- A font has been developed with the aim of improving your memory.
- 57% of respondents were able to remember text written in this font.
- It's free to download.
The letters slant to the left. There’s a gap left in each letter. When 400 students were tested on their ability to retain a text written in both Sans Forgetica and Arial, Sans Forgetica edged Arial out 57% to 50%.
How do these results sit within the already existing context of font, learning, and memory retention?
It’s tricky to say: while you can fool yourself into paying attention by saying to yourself — in effect — ‘I’m going to pay attention now’ — which seems analogous to what Sans Forgetica is setting out to do — the research looking at the connections between fonts and memory currently seems to suggest a few things: (1) even though small fonts and large fonts can have a positive impact on your memory retention, it appears that adults and children look at large font words as an indication that they will remember something better than not — regardless of whether or not they actually remember it; (2) when test subjects were exposed to blurred words and clear words in 2012, there was “no difference in recall for clear and blurred words,” although assessments of those words favored clearer typeface in what this particular test called a ‘Judgement of Learning’; and — perhaps most directly relevant to our interests here — (3) in 2011, college students “who read about fictitious animal characteristics in a disfluent (Comic Sans MS or Bondoni MT) typeface remembered more of the characteristics after a 15-minute delay.”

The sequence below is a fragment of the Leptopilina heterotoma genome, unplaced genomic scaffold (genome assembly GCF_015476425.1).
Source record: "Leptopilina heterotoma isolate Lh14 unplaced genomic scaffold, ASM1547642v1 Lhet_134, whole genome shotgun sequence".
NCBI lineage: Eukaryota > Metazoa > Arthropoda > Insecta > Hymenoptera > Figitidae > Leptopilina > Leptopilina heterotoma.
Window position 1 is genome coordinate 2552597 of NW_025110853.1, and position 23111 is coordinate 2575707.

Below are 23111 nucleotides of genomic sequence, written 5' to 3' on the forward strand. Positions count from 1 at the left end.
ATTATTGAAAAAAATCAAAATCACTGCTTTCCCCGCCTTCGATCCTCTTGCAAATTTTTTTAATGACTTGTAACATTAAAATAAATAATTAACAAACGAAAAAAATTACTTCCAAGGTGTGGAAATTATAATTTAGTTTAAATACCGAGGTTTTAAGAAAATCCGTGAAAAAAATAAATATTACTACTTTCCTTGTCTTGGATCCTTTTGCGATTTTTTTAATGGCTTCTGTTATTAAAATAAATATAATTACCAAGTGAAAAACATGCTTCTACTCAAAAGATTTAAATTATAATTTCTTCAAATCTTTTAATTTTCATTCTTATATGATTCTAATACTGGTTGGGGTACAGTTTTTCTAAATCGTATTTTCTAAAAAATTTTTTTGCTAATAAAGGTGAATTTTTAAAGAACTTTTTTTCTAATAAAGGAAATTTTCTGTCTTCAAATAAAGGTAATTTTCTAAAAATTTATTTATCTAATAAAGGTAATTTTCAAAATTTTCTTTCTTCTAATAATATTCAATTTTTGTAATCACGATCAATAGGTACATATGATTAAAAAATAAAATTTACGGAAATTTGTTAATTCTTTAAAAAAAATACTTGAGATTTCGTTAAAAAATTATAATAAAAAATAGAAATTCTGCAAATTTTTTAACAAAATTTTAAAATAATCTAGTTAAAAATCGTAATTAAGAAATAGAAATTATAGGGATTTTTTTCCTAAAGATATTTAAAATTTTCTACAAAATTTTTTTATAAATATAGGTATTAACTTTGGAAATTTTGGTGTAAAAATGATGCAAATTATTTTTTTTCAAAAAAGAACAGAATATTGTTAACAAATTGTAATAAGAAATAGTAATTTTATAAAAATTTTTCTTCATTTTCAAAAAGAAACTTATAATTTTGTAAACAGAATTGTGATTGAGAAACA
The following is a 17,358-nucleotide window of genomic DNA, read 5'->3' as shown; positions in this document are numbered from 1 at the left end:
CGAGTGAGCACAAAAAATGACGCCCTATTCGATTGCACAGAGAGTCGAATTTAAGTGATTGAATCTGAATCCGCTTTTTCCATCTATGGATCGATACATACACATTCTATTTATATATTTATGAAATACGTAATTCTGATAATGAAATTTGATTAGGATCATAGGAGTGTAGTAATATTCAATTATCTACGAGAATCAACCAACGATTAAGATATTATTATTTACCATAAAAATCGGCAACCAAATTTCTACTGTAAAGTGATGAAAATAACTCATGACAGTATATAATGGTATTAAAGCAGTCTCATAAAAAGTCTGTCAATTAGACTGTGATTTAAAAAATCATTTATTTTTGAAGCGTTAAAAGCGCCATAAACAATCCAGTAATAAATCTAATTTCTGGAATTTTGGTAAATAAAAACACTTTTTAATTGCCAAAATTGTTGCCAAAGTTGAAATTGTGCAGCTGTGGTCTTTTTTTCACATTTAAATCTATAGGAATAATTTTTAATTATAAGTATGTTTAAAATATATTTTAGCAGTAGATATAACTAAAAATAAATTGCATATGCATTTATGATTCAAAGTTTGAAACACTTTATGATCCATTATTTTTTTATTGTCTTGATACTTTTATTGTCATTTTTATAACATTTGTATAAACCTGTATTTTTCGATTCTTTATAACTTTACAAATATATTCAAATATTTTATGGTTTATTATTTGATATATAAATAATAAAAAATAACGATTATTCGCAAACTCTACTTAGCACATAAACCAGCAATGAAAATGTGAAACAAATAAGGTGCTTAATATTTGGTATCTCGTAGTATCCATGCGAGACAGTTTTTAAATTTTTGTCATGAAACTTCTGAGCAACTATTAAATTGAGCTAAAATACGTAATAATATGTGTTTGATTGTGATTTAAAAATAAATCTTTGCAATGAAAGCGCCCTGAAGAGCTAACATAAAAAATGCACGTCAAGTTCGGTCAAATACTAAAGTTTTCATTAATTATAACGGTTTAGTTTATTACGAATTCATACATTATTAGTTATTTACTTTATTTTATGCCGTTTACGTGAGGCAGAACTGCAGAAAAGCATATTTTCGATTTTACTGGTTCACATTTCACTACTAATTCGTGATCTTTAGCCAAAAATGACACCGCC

What does the study mean by the use of the word ‘disfluent?’ Disfluency is — per DSM-IV — “disturbance in the normal fluency and time patterning of speech.” That typically means stuttering, but there’s more than one way to use the term. You can ‘create’ disfluency by changing what a font looks like. You experience disfluency if you have difficulty processing certain kinds of information, or when you realize that you’re not pursuing the path of least cognitive resistance. For our purposes here, it pays to think of ‘disfluency’ as something visual that makes the eye and brain say, ‘Hold on just a second.’
What uses can a font like ‘Sans Forgetica’ have in the real world? Well, consider the original map of the London Underground and the work Harry Beck did to simplify, clarify, and delineate what was otherwise a tangled confusion of information: not only did he keep the lines equidistant from each other — regardless of the actual distance between one line and the next — but he made the text of each line legible as well. So imagine if Harry Beck took ‘Sans Forgetica’ and applied his sense of design to a CVS receipt or a ‘Terms and Conditions’ notice. Imagine what else might be possible.
It took the small team at RMIT six months to develop Sans Forgetica — it went through three different iterations — and you can download the font for yourself for free here.